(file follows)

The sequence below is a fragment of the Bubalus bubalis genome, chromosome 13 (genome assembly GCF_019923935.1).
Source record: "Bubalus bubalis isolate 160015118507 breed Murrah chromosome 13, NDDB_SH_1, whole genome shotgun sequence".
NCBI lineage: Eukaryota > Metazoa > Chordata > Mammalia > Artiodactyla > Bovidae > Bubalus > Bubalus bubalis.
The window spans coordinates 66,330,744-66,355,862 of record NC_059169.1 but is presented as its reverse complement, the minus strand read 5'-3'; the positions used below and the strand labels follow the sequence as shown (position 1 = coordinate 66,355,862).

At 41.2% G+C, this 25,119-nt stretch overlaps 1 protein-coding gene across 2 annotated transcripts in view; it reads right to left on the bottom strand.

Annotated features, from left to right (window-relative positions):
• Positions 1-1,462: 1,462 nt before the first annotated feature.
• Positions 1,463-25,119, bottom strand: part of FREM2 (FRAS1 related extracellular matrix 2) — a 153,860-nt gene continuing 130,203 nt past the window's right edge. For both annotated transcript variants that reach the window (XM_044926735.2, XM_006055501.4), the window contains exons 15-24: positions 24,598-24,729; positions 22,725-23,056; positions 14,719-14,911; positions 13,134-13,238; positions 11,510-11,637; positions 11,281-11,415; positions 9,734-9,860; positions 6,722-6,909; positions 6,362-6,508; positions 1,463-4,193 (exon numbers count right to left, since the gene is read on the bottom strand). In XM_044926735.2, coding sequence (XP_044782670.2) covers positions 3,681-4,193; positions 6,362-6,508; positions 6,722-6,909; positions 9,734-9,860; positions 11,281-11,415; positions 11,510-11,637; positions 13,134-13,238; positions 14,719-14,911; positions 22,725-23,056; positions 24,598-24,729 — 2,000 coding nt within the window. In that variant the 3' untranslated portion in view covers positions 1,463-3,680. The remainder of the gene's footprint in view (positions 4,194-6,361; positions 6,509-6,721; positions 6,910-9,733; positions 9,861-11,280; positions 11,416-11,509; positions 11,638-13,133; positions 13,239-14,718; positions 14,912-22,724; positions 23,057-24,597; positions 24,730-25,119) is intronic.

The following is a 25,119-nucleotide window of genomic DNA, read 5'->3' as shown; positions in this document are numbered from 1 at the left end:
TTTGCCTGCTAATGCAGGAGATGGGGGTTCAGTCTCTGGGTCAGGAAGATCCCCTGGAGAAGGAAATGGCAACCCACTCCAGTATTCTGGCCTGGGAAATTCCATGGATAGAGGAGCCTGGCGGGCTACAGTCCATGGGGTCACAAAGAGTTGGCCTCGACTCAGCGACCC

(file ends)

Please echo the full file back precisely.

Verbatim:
The sequence below is a fragment of the Bubalus bubalis genome, chromosome 13 (genome assembly GCF_019923935.1).
Source record: "Bubalus bubalis isolate 160015118507 breed Murrah chromosome 13, NDDB_SH_1, whole genome shotgun sequence".
NCBI lineage: Eukaryota > Metazoa > Chordata > Mammalia > Artiodactyla > Bovidae > Bubalus > Bubalus bubalis.
The window spans coordinates 66,330,744-66,355,862 of record NC_059169.1 but is presented as its reverse complement, the minus strand read 5'-3'; the positions used below and the strand labels follow the sequence as shown (position 1 = coordinate 66,355,862).

At 41.2% G+C, this 25,119-nt stretch overlaps 1 protein-coding gene across 2 annotated transcripts in view; it reads right to left on the bottom strand.

Annotated features, from left to right (window-relative positions):
• Positions 1-1,462: 1,462 nt before the first annotated feature.
• Positions 1,463-25,119, bottom strand: part of FREM2 (FRAS1 related extracellular matrix 2) — a 153,860-nt gene continuing 130,203 nt past the window's right edge. For both annotated transcript variants that reach the window (XM_044926735.2, XM_006055501.4), the window contains exons 15-24: positions 24,598-24,729; positions 22,725-23,056; positions 14,719-14,911; positions 13,134-13,238; positions 11,510-11,637; positions 11,281-11,415; positions 9,734-9,860; positions 6,722-6,909; positions 6,362-6,508; positions 1,463-4,193 (exon numbers count right to left, since the gene is read on the bottom strand). In XM_044926735.2, coding sequence (XP_044782670.2) covers positions 3,681-4,193; positions 6,362-6,508; positions 6,722-6,909; positions 9,734-9,860; positions 11,281-11,415; positions 11,510-11,637; positions 13,134-13,238; positions 14,719-14,911; positions 22,725-23,056; positions 24,598-24,729 — 2,000 coding nt within the window. In that variant the 3' untranslated portion in view covers positions 1,463-3,680. The remainder of the gene's footprint in view (positions 4,194-6,361; positions 6,509-6,721; positions 6,910-9,733; positions 9,861-11,280; positions 11,416-11,509; positions 11,638-13,133; positions 13,239-14,718; positions 14,912-22,724; positions 23,057-24,597; positions 24,730-25,119) is intronic.

The following is a 25,119-nucleotide window of genomic DNA, read 5'->3' as shown; positions in this document are numbered from 1 at the left end:
TTTGCCTGCTAATGCAGGAGATGGGGGTTCAGTCTCTGGGTCAGGAAGATCCCCTGGAGAAGGAAATGGCAACCCACTCCAGTATTCTGGCCTGGGAAATTCCATGGATAGAGGAGCCTGGCGGGCTACAGTCCATGGGGTCACAAAGAGTTGGCCTCGACTCAGCGACCC